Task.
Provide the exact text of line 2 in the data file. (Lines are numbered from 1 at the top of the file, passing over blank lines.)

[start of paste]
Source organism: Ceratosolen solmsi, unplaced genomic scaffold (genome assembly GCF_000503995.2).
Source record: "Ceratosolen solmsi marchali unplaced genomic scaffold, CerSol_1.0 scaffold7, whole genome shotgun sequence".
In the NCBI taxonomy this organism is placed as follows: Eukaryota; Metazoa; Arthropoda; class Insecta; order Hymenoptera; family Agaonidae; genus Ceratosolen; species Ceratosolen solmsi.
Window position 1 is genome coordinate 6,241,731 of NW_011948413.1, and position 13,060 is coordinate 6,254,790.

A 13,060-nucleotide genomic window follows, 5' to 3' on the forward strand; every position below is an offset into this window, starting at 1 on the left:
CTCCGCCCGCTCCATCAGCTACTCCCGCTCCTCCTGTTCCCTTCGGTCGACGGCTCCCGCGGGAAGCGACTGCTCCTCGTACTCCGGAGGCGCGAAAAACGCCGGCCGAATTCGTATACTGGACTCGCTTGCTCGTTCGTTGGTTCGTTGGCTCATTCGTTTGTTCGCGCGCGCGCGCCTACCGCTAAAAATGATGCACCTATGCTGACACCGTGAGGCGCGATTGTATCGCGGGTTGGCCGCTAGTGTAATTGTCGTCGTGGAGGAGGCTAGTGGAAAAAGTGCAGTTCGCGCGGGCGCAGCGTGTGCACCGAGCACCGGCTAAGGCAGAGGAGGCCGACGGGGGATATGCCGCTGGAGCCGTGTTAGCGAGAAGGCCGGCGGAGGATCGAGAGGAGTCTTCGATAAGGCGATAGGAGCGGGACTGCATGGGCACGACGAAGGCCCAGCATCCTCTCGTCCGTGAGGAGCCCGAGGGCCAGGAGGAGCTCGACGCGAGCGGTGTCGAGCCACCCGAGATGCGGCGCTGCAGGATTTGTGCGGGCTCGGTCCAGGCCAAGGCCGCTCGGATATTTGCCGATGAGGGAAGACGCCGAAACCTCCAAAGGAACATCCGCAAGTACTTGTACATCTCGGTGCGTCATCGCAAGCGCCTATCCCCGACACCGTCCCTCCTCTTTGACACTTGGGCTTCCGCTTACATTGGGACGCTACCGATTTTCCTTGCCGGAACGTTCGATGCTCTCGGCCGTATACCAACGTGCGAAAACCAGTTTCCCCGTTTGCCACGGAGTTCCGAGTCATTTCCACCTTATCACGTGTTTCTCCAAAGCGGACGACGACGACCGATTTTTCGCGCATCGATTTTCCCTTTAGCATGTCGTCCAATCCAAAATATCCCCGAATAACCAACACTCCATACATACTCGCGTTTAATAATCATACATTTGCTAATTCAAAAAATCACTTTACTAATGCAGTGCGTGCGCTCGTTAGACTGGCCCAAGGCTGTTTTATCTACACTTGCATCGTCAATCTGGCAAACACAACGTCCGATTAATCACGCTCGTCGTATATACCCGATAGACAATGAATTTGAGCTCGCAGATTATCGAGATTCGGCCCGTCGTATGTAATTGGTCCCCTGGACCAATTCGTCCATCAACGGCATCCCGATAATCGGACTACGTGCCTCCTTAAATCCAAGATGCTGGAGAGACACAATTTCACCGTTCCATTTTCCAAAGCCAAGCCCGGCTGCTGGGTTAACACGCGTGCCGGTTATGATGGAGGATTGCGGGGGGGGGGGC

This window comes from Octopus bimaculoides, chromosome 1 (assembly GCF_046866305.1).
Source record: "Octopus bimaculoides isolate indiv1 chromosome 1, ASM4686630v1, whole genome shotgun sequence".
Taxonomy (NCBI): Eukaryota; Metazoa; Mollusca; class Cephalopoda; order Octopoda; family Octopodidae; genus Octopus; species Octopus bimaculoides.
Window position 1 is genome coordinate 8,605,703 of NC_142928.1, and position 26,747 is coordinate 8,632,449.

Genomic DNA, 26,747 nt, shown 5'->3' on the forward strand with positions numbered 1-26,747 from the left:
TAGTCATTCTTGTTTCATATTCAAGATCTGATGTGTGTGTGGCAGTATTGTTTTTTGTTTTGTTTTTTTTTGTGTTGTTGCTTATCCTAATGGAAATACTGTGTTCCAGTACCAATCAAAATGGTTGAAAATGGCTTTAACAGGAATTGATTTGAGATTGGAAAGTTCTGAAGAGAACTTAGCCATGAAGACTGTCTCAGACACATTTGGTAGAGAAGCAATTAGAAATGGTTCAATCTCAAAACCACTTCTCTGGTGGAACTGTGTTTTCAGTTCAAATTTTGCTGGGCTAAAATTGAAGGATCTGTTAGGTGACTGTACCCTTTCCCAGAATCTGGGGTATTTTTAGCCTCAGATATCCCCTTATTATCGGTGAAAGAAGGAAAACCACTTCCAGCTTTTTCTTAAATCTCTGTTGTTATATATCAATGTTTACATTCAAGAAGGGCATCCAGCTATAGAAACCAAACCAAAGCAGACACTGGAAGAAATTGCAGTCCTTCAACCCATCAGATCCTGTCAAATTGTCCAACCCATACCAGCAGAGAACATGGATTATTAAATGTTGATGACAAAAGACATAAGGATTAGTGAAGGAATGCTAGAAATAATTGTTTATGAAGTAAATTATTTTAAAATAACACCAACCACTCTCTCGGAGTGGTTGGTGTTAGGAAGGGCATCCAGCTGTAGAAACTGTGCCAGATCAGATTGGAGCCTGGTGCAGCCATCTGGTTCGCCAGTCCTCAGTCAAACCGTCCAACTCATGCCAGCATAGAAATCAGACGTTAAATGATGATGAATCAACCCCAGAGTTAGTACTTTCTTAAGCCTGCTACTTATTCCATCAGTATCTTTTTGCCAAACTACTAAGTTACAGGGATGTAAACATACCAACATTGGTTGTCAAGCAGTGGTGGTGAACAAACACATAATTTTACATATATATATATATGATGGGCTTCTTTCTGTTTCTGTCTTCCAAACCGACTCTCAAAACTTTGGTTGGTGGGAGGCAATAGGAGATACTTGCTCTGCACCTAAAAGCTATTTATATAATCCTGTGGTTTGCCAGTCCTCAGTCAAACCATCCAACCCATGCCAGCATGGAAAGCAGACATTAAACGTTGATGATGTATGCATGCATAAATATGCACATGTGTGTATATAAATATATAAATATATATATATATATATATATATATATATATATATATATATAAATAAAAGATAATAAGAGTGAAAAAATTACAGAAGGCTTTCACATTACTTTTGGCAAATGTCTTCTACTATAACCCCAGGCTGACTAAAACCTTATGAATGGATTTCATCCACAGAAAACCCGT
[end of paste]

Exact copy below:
Source record: "Ceratosolen solmsi marchali unplaced genomic scaffold, CerSol_1.0 scaffold7, whole genome shotgun sequence".